For many people, racism and the climate crisis are two huge—but separate—global issues that urgently need addressing. However, people of colour are disproportionately impacted by the climate crisis, as well as other environmental hazards, which shows just how closely the two are interlinked.
That’s why environmental racism, along with climate justice, are central themes of the Global Day of Climate Action taking place around the world on 25 September. First coined in the US by Dr Benjamin Chavis during the 1980s, environmental racism refers to the way in which communities of colour are more likely to be affected by toxic-waste facilities, rubbish dumps and air pollution.
Examples include Louisiana’s so-called Cancer Alley, an area that’s known for its high proportion of industrial plants. Shockingly, those living in the area are 50 times more likely to get cancer than the average American. On a global level, environmental racism sees landfill waste from countries including the US, UK and Australia being shipped to Southeast Asia, creating toxic dumps in countries such as Malaysia and the Philippines.
More broadly speaking, environmental racism is used by activists to describe how countries in the global south are more likely to experience the impacts of climate change, despite the fact that wealthy countries in the global north—including the US, Europe and Canada—are responsible for the majority of global CO2 emissions.
Countries in the global south are often sidelined when it comes to leading international conversations on the crisis—with the previous four United Nations climate change conferences all taking place in Europe (last year’s COP25 summit was moved from Chile to Spain due to social unrest in Santiago).
Here, we speak to four activists of colour from around the world about their experiences of environmental racism, and why it’s so important that we all stand up against it.
Nakabuye Hilda Flavia, 23, founder of the Fridays For Future Uganda, in Kampala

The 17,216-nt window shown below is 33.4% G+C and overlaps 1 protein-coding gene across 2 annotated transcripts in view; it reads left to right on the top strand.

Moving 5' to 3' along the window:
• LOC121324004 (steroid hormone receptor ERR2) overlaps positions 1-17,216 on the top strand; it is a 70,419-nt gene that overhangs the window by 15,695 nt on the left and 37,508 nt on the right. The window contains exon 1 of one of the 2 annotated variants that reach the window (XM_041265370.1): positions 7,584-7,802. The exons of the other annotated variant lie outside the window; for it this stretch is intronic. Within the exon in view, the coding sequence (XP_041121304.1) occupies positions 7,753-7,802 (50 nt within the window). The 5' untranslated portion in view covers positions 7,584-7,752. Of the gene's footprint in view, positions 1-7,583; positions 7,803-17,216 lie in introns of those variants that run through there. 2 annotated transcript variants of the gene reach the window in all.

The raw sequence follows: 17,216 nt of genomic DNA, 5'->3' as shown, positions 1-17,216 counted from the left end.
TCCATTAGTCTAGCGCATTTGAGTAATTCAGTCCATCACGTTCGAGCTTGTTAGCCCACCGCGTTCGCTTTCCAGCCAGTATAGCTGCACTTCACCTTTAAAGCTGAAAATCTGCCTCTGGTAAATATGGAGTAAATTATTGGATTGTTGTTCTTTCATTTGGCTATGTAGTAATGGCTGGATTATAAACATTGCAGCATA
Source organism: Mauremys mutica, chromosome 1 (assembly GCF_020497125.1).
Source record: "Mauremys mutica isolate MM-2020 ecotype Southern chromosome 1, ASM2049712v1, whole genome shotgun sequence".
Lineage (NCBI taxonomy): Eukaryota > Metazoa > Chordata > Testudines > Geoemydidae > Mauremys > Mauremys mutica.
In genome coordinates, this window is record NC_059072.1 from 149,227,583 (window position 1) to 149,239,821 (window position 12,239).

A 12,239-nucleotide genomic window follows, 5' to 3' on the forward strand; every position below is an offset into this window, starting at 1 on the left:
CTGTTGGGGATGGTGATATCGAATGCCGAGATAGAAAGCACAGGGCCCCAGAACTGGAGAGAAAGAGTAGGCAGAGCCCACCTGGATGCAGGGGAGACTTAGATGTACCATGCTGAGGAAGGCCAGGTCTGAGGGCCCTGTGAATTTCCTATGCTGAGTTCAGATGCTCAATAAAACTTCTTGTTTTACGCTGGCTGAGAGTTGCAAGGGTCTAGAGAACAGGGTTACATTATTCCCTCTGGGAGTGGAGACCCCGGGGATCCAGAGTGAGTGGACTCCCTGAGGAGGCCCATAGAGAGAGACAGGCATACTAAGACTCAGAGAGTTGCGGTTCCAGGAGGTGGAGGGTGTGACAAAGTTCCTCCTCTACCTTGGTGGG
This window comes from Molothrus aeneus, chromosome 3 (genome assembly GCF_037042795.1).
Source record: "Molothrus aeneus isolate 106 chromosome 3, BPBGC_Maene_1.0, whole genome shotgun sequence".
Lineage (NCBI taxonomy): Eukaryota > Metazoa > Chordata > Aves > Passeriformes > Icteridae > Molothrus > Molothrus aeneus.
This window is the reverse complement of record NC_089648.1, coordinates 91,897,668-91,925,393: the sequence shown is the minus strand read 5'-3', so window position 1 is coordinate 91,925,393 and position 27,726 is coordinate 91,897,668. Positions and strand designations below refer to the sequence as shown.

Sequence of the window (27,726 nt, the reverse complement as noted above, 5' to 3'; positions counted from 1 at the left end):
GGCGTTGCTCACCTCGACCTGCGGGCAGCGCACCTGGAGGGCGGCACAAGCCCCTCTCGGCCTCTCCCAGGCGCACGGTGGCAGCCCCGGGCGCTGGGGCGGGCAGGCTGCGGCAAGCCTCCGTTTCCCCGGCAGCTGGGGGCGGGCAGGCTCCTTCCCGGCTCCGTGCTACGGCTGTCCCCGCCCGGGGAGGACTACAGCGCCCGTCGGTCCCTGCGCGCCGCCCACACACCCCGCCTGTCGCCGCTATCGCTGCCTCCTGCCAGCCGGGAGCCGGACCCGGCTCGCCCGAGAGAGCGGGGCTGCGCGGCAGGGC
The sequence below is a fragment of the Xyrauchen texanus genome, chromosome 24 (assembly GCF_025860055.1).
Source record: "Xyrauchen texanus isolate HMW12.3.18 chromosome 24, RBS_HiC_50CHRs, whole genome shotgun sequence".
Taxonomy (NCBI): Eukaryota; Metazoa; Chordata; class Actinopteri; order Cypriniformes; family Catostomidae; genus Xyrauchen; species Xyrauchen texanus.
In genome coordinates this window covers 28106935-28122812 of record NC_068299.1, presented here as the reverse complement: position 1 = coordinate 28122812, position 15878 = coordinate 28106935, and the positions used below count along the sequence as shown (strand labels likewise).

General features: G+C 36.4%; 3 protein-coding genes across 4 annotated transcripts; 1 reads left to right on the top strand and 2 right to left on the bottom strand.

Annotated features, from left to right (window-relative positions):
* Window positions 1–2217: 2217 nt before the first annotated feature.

“Minority groups are impacted disproportionately by the climate crisis. Developing countries contribute the least to the climate crisis—Africa contributes less than four percent of global emissions—but is impacted the most. We have floods; we have high temperatures; we have droughts, famine, heatwaves.
“Developed countries should take responsibility for their actions and clean up their mess. The biggest burden [should be] on developed countries because they contribute the most to global emissions, but this responsibility is shifting to us who are impacted the most; we are carrying the biggest burden of this whole situation, since we have to live with these effects every day.
“In the climate movement itself, there is an imbalance when it comes to people of colour and who is given more media space. Even at global conferences, activists of colour or people from the global south are always under represented. We should be on the frontlines because we are affected the most [and] therefore, we have more to contribute because we can draw from our experiences to offer solutions. We have to get together as a global community so that we can combat the effects of climate change.”
Disha Ravi, 22, Fridays For Future India activist, in Bangalore
“People of colour are suffering from the climate crisis first-hand—a lot of people don’t give us the attention that we need. The fact that you would choose to listen to a white person on the same issue rather than a person of colour, to me, is environmental racism.
“In Bangalore, we’ve been experiencing severe rainfall and flooding. My own house got flooded last week. [Here] we usually have heavy rain, but in the 13 years that I’ve lived in this house, we have never experienced rains of that kind.